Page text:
Stretching the limits of growth

Chris Mould

I’ve been thinking recently about chewing gum. I chair the Trussell Trust which runs the national foodbank network. It’s a social franchise and I’m pondering just how elastic it is! We began 2011 with the pace hotting up, launching a new foodbank somewhere in the country every week. We wondered when things would ease.  Recently, there have been odd weeks when we launch a new foodbank every day; and no let up overall since January. We keep a daily tally: we’re proud to have reached 157 foodbanks – which means we have doubled in size this year. Next week no-one knows how many more, or where in the country they’ll be.

Launching a new foodbank means new commitments for the franchisor, the Trussell Trust: training to deliver, marketing materials to produce, fresh websites to clone, sustainable local project income generation to explore, quality assurance procedures to establish.... and as much out there in a local community as back at HQ.

How is it so elastic? The building blocks are part of the answer:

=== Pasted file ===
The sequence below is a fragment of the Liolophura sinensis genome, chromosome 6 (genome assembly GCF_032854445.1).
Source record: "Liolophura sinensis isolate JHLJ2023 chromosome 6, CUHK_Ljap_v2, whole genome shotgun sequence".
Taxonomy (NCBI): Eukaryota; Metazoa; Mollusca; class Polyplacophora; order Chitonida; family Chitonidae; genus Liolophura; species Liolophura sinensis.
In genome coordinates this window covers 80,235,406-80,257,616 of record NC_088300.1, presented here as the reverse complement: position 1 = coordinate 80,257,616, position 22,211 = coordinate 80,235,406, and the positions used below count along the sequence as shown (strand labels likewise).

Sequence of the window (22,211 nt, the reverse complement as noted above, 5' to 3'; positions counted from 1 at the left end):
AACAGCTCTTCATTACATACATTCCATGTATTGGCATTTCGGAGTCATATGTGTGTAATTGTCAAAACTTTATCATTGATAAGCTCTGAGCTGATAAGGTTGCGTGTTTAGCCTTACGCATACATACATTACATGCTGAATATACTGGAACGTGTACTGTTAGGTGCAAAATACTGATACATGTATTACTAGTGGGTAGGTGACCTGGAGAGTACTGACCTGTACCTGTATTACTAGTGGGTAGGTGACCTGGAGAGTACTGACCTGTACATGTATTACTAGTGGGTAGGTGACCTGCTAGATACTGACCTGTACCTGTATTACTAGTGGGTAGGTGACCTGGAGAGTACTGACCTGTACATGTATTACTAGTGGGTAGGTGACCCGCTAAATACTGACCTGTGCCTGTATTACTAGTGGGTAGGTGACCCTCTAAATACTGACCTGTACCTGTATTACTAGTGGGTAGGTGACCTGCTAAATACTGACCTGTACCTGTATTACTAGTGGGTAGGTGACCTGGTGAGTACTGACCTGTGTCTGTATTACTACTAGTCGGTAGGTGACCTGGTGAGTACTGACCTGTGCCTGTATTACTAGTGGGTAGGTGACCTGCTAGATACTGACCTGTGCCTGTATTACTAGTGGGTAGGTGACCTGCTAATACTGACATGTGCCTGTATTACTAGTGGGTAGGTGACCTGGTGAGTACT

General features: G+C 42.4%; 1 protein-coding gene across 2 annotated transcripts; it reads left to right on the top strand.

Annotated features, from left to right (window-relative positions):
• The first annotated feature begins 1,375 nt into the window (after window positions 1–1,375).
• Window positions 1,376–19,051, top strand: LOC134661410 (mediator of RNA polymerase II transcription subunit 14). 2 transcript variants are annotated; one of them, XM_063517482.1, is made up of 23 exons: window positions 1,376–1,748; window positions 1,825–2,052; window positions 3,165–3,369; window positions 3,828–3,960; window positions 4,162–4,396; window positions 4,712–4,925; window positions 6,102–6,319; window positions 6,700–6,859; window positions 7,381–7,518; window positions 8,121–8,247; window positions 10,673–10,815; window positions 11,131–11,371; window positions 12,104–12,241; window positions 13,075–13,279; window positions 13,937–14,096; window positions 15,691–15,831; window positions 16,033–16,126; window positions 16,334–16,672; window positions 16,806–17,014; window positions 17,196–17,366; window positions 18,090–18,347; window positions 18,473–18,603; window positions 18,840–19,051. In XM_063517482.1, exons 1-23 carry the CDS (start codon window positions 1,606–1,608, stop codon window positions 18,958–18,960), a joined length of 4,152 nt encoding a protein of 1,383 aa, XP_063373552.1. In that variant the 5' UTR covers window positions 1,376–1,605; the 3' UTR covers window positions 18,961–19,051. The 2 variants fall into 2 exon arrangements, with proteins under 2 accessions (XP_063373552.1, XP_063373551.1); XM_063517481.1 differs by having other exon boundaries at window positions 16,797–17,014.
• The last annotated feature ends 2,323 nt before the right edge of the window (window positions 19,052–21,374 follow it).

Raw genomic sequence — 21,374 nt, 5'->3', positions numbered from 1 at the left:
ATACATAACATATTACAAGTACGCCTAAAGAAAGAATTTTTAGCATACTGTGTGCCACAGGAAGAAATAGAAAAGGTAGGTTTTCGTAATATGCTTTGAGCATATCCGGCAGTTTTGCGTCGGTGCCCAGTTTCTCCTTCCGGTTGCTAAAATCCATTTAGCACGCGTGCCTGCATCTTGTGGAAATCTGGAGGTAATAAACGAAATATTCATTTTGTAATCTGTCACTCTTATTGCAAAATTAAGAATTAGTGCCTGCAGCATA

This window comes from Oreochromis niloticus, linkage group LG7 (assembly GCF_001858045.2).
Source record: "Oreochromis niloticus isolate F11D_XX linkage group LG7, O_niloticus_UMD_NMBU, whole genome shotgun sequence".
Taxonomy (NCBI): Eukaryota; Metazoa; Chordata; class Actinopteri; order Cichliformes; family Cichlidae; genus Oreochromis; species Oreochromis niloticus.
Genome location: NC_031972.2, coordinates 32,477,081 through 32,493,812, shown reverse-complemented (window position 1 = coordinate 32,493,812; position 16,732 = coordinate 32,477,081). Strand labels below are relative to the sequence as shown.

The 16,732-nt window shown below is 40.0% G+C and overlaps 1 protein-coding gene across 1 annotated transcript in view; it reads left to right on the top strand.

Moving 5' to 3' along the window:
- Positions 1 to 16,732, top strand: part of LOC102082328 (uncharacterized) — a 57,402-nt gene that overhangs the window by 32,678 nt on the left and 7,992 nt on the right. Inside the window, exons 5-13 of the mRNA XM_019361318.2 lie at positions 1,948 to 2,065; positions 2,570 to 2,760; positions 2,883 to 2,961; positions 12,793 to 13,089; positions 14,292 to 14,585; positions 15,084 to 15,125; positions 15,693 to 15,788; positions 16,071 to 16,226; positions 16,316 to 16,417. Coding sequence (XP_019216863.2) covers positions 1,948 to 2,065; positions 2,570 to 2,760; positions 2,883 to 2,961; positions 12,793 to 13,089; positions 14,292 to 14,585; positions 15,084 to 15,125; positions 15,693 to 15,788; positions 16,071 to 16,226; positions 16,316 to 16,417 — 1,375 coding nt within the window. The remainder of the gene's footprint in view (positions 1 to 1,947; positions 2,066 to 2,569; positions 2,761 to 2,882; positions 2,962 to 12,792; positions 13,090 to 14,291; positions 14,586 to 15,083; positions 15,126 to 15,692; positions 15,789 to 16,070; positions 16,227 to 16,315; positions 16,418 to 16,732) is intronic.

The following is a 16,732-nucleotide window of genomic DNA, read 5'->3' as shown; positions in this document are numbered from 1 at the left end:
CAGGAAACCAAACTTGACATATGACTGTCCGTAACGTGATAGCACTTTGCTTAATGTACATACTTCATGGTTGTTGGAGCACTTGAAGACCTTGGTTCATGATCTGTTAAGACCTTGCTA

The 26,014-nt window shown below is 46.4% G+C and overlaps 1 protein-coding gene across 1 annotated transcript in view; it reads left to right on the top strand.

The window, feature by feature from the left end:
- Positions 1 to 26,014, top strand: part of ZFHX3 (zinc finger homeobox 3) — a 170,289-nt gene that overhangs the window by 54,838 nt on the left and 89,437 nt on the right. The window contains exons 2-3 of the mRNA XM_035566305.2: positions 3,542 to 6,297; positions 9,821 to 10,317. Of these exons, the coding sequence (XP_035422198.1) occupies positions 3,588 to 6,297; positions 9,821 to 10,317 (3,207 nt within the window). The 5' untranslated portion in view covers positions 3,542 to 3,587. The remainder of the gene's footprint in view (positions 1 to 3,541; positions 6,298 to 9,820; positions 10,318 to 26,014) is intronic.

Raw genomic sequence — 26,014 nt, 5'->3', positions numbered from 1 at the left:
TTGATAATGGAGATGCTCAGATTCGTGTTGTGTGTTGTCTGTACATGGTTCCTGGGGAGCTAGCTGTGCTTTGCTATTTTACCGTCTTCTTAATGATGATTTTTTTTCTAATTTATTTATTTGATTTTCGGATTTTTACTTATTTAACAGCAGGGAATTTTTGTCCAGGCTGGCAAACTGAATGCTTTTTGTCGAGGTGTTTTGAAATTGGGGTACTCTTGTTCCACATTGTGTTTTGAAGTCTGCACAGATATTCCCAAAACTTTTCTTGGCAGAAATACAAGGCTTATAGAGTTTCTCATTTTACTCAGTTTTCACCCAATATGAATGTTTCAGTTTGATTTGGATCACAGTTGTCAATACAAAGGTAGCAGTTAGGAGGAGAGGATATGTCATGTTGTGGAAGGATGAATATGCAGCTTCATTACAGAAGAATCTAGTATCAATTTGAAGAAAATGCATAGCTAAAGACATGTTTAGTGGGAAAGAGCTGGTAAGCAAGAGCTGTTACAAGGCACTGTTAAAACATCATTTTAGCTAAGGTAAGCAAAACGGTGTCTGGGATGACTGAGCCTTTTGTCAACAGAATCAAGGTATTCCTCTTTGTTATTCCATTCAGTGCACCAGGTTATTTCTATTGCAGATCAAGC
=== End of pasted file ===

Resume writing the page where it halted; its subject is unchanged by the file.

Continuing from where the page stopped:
Compared to franchising a standard social enterprise, new foodbank projects require less capital  – and it’s easier to access the capital you need as gift in kind.

Foodbanks are led by local churches, together, in their communities. The basic distribution platform is already in place, so too the values and the broad vision.

Foodbanks are run primarily by volunteers. Labour engagement is consequentially flexible, responsive, fluid, though proper training imposes entirely necessary constraints in the process.

Foodbanks are members of a practice-sharing network. Adaptability is key. In a very organic fashion links are made and re-made as new foodbanks join. Resources are shared, know-how passed on. The foodbank operating manual, substantial and detailed as it is, has reached version 22 since it was first written 2004. Nothing fundamentally changed, but tweaks that iron out the wrinkles and add new ways of getting things done effectively.

And finally, in the current economic climate there’s no need to work the primary market to ensure sufficient demand. People in crisis are waiting to be served. In every community. Period.

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